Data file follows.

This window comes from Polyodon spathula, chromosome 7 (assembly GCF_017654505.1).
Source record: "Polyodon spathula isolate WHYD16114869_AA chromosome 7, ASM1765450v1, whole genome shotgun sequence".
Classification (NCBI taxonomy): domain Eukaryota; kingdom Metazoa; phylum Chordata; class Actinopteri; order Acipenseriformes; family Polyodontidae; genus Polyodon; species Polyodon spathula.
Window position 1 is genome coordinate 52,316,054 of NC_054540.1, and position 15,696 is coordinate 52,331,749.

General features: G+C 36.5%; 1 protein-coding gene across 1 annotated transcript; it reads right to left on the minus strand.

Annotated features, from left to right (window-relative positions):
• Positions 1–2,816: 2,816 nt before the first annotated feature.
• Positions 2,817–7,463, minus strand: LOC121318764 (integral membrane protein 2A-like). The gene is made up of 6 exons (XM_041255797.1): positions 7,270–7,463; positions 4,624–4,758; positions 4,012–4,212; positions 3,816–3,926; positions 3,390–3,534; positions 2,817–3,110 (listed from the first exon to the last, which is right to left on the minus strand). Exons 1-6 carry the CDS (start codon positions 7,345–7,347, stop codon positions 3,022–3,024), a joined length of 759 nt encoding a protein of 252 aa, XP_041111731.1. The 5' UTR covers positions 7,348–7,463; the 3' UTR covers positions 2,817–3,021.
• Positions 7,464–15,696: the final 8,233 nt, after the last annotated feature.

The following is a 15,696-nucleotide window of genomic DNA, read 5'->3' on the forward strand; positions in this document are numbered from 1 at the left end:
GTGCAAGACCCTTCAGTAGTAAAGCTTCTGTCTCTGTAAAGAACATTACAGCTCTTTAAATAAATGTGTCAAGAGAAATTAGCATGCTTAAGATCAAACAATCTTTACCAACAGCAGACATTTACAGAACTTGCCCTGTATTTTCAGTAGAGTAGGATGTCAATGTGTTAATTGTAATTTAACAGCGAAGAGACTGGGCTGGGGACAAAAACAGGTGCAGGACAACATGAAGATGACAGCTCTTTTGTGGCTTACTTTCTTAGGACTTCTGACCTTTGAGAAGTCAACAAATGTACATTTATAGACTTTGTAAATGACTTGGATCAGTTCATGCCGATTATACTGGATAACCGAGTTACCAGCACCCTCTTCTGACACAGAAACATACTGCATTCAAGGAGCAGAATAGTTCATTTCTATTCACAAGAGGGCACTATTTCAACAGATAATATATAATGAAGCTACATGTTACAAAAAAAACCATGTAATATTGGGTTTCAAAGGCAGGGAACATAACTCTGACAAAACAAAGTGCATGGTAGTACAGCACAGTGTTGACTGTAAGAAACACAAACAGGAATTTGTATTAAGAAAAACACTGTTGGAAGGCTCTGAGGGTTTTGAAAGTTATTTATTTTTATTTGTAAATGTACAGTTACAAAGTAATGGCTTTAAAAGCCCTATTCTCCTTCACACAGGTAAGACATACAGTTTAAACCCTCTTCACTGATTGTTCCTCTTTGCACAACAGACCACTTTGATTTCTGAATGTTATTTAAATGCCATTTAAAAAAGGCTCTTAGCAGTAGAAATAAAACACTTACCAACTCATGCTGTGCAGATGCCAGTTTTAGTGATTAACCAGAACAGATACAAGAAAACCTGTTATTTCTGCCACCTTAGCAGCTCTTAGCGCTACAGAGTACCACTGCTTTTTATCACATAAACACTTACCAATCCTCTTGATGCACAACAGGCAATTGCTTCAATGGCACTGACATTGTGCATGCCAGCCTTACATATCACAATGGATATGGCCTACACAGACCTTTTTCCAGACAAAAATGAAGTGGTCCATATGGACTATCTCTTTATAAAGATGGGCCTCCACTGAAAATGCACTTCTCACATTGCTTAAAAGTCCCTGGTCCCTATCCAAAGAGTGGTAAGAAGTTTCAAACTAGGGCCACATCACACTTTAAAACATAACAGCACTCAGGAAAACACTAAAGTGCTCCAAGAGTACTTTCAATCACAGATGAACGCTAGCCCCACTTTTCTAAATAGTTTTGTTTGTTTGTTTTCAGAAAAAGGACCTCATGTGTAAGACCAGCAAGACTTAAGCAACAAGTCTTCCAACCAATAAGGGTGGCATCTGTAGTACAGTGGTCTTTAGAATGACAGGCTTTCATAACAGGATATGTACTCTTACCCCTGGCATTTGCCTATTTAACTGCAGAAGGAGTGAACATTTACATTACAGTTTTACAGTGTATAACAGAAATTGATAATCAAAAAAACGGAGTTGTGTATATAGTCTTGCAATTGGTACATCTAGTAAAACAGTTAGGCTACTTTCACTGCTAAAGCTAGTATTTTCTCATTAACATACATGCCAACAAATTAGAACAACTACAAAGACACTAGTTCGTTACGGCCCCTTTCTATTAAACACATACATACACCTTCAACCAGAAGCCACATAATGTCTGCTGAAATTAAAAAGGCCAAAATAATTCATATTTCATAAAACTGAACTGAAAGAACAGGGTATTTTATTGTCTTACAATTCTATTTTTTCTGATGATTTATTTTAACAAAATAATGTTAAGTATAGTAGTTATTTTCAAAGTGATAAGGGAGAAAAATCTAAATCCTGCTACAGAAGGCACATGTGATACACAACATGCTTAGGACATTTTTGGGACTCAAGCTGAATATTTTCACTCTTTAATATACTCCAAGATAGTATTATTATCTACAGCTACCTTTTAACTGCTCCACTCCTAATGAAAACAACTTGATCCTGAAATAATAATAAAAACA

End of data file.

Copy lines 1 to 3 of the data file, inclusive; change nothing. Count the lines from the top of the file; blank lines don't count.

This window comes from Polyodon spathula, chromosome 7 (assembly GCF_017654505.1).
Source record: "Polyodon spathula isolate WHYD16114869_AA chromosome 7, ASM1765450v1, whole genome shotgun sequence".
Classification (NCBI taxonomy): domain Eukaryota; kingdom Metazoa; phylum Chordata; class Actinopteri; order Acipenseriformes; family Polyodontidae; genus Polyodon; species Polyodon spathula.